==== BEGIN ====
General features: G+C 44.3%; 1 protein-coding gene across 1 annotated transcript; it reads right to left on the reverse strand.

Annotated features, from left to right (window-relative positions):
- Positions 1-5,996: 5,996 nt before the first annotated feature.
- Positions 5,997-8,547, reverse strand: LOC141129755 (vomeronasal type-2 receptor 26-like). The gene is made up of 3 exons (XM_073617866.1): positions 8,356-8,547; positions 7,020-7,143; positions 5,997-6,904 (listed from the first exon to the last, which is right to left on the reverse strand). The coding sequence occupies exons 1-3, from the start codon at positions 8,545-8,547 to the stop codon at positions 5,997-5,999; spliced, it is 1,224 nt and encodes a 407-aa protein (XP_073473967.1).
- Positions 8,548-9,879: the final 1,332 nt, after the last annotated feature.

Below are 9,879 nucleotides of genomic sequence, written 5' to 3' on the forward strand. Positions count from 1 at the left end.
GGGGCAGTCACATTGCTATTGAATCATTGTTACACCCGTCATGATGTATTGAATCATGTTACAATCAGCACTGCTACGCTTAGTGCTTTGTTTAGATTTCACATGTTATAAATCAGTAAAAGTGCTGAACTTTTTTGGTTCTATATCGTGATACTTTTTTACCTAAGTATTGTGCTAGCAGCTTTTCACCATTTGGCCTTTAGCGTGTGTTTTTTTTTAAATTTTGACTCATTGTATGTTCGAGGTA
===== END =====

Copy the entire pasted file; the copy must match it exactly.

General features: G+C 44.3%; 1 protein-coding gene across 1 annotated transcript; it reads right to left on the reverse strand.

Annotated features, from left to right (window-relative positions):
- Positions 1-5,996: 5,996 nt before the first annotated feature.
- Positions 5,997-8,547, reverse strand: LOC141129755 (vomeronasal type-2 receptor 26-like). The gene is made up of 3 exons (XM_073617866.1): positions 8,356-8,547; positions 7,020-7,143; positions 5,997-6,904 (listed from the first exon to the last, which is right to left on the reverse strand). The coding sequence occupies exons 1-3, from the start codon at positions 8,545-8,547 to the stop codon at positions 5,997-5,999; spliced, it is 1,224 nt and encodes a 407-aa protein (XP_073473967.1).
- Positions 8,548-9,879: the final 1,332 nt, after the last annotated feature.

Below are 9,879 nucleotides of genomic sequence, written 5' to 3' on the forward strand. Positions count from 1 at the left end.
GGGGCAGTCACATTGCTATTGAATCATTGTTACACCCGTCATGATGTATTGAATCATGTTACAATCAGCACTGCTACGCTTAGTGCTTTGTTTAGATTTCACATGTTATAAATCAGTAAAAGTGCTGAACTTTTTTGGTTCTATATCGTGATACTTTTTTACCTAAGTATTGTGCTAGCAGCTTTTCACCATTTGGCCTTTAGCGTGTGTTTTTTTTTAAATTTTGACTCATTGTATGTTCGAGGTA